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Etsi Multa Reloaded

John C. Pontrello

February 11, 2019


Undoubtedly there are many Sedevacantists who do not agree with me that Pius IX’s encyclical Etsi Multa, which condemned the Old Catholics, also condemns the Remnant Catholic Sedevacantists.  The Sedevacantists' counter-argument will involve a minor distinction which can best be illustrated in the following facts:  


1. The Old Catholics accused the Roman Pontiff and all the bishops, priests, and people conjoined with him in the unity of faith and communion of falling into heresy at the First Vatican Council. 

2.  The traditional Catholics accused the Roman Pontiff of being an antipope prior to the Second Vatican Council and all the bishops, priests, and the people conjoined with him in the unity of faith and communion of falling into heresy at the Second Vatican Council. 

Because Pius IX condemned #1 and many Sedevacantists hold the #2 position, the Sedevacantists are inclined to believe that they are off the Etsi Multa hook.  The insignificant distinction being made here is one of timing.  Those who hold the #2 position think it matters when the Roman hierarchy morphed into a bunch of heretics.  I have bad news for them: It doesn’t.  If a Catholic feels that he can no longer remain in communion with the Holy see, two possibilities exist: 1. That individual Catholic is in error or 2. A defection occurred.  If it was a defection then it doesn’t matter when or how it happened.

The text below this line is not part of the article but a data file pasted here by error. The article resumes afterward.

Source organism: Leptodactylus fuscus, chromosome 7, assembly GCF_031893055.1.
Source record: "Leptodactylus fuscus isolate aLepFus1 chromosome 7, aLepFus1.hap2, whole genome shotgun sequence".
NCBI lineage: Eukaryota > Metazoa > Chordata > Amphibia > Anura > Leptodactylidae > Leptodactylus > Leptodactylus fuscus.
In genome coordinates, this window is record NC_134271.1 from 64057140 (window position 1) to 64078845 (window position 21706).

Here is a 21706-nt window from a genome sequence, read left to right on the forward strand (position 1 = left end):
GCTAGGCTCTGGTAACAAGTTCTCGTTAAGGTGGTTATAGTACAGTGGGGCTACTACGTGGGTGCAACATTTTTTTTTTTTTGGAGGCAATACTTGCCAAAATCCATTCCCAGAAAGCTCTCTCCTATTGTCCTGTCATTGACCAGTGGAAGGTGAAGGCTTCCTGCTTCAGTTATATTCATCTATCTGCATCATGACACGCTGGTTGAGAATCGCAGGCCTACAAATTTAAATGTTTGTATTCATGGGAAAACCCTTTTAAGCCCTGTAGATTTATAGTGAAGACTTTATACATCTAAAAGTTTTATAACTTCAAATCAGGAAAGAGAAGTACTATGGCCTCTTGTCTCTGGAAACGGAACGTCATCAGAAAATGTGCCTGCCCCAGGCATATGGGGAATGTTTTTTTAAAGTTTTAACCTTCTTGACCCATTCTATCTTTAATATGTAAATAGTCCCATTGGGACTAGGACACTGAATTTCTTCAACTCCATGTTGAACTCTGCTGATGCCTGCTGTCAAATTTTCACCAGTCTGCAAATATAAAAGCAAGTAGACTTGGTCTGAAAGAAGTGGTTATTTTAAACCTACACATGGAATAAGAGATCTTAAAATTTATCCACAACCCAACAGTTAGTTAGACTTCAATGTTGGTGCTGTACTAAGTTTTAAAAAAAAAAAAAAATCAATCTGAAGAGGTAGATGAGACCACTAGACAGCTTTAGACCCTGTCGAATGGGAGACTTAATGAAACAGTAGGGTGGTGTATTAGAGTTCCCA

Now let’s look at some additional distinctions that do matter.  First, the Sedevacantists claim that the accused party in #1 was the legitimate hierarchy but that the accused party in #2 was an illegitimate hierarchy.  Why?  Because they accept Vatican Council I and they reject Vatican Council II.  But are Catholics free to sift and judge teachings emanating from the Holy See?  Most definitely not.  Is that not the same thing the Sedevacantists criticize the Recognize & Resist traditionalists of doing?  Sure it is.  The R & R people sift teachings of legitimate living magisteriums and the sedevacantists sift personnel of Roman hierarchies.  Half a dozen in one six in the other.  


But isn’t it true that the Sedevacantists can convincingly rifle off a litany of reasons why Vatican II is heretical?  Doesn’t matter.  The reasons why they accept 1 and reject 2 are irrelevant to the discussion. Why? Because Pius IX, in Etsi Multa reminded the Church of the correct criteria for certitude of faith in “the Roman Pontiff and all the bishops, priests and people conjoined with him in the unity of the faith and communion.” If the Sedevacantists employed these criteria for accepting #1, good for them they got it right.  But what is certain is that they do not abide by these same criteria for #2.  We know this because the Sedevacantists are not in communion with the Holy See, which they must be if they are Catholic.